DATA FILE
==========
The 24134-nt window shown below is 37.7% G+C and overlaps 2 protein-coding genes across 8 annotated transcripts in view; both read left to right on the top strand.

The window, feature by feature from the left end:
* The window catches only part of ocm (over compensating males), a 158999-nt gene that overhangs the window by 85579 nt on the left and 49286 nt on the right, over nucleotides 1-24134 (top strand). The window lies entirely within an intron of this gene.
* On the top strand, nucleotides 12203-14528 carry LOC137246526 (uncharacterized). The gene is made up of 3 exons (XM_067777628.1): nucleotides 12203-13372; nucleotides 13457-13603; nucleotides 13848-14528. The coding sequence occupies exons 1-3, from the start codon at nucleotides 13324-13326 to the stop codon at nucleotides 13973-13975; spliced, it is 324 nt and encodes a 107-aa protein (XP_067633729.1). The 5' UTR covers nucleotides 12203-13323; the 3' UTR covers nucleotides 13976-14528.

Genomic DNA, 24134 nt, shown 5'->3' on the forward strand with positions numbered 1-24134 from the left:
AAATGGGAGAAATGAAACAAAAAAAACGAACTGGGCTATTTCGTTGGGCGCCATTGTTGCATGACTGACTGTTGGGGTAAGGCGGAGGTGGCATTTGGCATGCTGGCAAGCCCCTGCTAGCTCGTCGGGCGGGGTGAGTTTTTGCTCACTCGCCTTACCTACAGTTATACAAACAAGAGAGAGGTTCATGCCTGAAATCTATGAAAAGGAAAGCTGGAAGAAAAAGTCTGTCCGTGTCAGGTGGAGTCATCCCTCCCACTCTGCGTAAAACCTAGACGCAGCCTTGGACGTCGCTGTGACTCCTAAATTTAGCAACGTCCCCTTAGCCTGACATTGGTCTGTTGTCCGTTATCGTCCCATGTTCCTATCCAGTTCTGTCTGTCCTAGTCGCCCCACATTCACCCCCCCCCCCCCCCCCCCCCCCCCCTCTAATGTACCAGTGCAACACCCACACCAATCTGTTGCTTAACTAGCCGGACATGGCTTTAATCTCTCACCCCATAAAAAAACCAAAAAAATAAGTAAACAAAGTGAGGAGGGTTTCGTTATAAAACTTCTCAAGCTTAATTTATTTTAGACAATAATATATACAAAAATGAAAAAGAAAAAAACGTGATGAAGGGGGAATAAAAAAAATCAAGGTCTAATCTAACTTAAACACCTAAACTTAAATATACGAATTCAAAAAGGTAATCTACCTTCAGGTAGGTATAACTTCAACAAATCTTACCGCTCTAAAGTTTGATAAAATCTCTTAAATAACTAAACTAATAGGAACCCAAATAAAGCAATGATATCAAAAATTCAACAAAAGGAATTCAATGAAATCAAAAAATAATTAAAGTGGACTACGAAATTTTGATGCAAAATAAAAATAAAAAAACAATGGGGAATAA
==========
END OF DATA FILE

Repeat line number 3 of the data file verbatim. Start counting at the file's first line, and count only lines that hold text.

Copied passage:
* The window catches only part of ocm (over compensating males), a 158999-nt gene that overhangs the window by 85579 nt on the left and 49286 nt on the right, over nucleotides 1-24134 (top strand). The window lies entirely within an intron of this gene.